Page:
Thursday, February 3, 2011

On-line Chess - Part 1.6 - Rating and levels

Why playing a game like chess is addictive? Because it is a beautiful game! Yes, of course. Because you meet people! Yes. Because you like the theory behind! Yah. But unconsciously a better answer is because you want to prove you’re stronger than the opponent. Another variant: because you want to prove you’re stronger than a lot of people. A more modest variant: because you want to prove you’re the strongest player, that’s all!

Rating helps to find your strength among other player. ELO rating is the most used. It is a simple formula returning a number: bigger the number, stronger you are.

Figure 6 – Rating computation formula. W=1(won) or 0.5(tied) or 0(lost); R1 is the current rating of the player, R1’ is the new rating, R2 is the rating of the opponent, K is the maximum possible adjustment per game and this constant is set to 32 unless the player has a provisional rating, in that case K depends on the number of games played by the opponent.

Talking about ELO rating is not completely correct. It is more correct to talk about a rating used to have a rank in a top list.

Every provider uses its own formula, especially because ELO rating formula doesn’t work well when the players have played too few games. This is the problem of how to start computing the rating.

In order to start the rating computation you should have an initial rating. There are different ways:
  • get a fixed initial rating (1200, 1400 or 1500 for beginners) from the system; 
  • play a bunch of games without having assigned a rating so that after this period the system can determine the best estimation of your rating. Sometimes the system accept hints about your experience in chess in order to find the most appropriate opponents for you during the estimation; 
  • play with a provisional rating for 20 games and after that your rating is established. In this case the rating is computed using different formulas for established and provisional players. The initial rating is chosen by the player during the registration.
A derived problem is to take into account the fact that a player could have been away from tournaments for years before start playing again. This is a special case of the previous problem in fact in both cases the rating of the player is not sure. For this reason some providers use a different and more complicated formula called Glicko System [1].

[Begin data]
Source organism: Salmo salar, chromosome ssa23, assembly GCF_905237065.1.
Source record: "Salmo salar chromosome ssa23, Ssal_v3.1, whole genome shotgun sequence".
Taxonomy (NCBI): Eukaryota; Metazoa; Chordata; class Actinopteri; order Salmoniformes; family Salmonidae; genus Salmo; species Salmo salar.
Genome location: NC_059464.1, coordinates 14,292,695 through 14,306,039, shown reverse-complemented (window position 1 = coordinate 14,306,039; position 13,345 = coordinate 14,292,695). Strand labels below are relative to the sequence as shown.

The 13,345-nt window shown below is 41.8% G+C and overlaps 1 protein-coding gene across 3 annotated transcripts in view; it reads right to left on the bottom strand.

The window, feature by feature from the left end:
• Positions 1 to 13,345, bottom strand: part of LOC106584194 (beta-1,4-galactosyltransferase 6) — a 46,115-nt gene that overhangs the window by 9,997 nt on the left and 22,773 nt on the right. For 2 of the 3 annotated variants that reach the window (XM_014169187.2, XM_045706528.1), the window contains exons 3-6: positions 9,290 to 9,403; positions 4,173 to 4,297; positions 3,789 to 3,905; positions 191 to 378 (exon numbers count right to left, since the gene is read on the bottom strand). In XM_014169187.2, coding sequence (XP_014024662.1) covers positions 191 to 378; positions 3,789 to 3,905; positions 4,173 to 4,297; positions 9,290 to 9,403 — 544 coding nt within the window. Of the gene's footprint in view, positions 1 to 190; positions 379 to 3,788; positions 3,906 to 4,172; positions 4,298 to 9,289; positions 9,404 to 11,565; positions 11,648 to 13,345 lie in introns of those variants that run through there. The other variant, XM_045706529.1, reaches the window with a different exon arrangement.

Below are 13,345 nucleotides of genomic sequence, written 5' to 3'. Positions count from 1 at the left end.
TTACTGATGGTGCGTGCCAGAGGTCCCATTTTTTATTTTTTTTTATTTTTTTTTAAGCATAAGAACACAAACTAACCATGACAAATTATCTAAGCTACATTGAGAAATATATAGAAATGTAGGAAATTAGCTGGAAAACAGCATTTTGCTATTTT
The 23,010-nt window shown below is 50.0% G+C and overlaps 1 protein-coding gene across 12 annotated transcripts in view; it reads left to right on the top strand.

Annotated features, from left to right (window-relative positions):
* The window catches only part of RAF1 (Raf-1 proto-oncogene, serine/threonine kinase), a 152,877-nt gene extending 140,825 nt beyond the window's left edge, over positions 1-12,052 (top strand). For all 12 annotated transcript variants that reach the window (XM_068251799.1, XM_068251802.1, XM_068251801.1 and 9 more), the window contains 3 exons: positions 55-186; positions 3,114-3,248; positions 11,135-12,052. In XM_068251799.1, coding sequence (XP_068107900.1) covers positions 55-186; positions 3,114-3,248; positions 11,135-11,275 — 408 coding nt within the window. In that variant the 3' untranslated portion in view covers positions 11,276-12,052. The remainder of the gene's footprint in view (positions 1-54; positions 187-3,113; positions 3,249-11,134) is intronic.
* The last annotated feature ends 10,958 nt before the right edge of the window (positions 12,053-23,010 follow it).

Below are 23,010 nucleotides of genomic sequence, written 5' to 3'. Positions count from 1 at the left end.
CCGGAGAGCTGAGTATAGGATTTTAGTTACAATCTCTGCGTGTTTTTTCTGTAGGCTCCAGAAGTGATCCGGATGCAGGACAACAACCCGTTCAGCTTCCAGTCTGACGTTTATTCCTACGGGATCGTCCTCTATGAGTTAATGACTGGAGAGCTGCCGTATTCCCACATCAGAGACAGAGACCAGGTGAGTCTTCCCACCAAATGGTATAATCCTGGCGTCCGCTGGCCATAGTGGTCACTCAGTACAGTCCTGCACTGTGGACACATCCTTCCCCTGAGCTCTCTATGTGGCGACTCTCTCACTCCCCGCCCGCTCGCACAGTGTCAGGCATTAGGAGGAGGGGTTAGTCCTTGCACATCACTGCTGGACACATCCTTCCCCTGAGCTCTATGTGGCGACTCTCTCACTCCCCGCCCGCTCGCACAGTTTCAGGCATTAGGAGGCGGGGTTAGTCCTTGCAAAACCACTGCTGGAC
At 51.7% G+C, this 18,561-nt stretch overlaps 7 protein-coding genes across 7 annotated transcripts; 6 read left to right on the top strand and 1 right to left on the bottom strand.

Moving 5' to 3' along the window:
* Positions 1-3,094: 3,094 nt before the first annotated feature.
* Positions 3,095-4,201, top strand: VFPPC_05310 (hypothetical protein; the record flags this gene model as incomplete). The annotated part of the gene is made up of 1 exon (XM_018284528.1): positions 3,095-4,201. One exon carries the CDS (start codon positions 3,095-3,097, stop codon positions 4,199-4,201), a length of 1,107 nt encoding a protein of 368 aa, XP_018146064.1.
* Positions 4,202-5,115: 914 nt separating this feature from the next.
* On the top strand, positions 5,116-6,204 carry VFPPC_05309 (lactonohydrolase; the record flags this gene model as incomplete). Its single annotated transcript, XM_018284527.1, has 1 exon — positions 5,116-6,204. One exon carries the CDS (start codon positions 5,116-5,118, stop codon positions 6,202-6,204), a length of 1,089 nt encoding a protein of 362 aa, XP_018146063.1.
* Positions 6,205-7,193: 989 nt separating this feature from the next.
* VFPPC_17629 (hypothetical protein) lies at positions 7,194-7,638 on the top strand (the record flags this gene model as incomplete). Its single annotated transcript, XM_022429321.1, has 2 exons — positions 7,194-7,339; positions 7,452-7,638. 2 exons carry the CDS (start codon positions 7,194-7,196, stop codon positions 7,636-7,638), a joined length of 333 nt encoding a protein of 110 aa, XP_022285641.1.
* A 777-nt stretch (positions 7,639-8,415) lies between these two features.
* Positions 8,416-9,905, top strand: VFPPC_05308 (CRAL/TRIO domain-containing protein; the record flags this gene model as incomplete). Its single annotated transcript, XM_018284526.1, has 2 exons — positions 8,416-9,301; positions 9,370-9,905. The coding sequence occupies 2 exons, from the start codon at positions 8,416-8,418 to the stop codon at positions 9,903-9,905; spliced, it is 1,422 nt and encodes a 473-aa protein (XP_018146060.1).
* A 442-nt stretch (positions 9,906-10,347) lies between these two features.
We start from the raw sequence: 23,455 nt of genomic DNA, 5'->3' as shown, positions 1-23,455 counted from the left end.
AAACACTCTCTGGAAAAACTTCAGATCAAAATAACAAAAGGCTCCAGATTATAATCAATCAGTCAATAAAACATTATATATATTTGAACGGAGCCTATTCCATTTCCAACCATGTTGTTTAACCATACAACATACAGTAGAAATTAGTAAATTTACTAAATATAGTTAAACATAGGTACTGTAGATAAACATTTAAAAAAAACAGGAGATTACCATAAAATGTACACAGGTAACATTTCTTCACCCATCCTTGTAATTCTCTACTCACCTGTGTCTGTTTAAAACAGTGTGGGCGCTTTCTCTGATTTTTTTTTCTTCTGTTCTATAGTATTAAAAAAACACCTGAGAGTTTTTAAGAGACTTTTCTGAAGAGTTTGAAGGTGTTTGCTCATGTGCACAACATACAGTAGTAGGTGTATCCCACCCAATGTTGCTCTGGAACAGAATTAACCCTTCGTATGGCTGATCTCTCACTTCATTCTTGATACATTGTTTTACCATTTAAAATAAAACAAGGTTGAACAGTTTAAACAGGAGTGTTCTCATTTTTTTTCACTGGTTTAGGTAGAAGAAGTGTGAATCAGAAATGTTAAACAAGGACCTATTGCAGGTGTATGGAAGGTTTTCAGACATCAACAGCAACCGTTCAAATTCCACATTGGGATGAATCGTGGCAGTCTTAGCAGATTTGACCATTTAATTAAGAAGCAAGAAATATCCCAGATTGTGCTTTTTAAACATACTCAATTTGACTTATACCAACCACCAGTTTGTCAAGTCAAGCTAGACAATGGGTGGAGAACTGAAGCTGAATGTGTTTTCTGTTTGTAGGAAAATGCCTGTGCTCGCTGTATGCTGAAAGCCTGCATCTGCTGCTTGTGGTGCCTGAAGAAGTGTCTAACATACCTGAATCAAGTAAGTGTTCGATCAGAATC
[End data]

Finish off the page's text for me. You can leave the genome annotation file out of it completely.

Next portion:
Ladder is another possibility. No rating, only a rank in a ladder. People who win will raise the ladder, those who lose does not rise and soon will be taken over by others. The goal is to be at the top of the ladder (rank 1) instead of having the highest rating.

Famous chess programs have the concept of levels: beginner, intermediate, master. Splitting the number of games into rooms is useful to spread the load over more game servers. So why not create rooms based of player levels? Yes it is possible but less attractive than rating, isn’t it?

Ratings, ladders and levels are usually different for different categories of game: correspondence game, classical game, blitz game (3-5min), bullet (less than 3 min) and chess variants have their own rating.

Today I don’t feel concentrated enough but I would like to play a game anyway, just to spend time, but if a play and I lose I will compromise my rating. Some web sites give you the possibility to play a not rated game, so you can still play for training for example without compromise your rank or your rating.
Almost all providers ask you to sign up before starting use the service. It is reasonable because at least your nickname should be visible by your adversary. Someone could think: “why should I give my personal information like e-mail and nationality if I’m just trying to play a single game?” Very few web sites let you play chess as anonymous: no ratings, no registered games, no customizations, just play! In case they like the service they will sign up whenever they want.

[1] The Glicko System, Mark E. Glickman,

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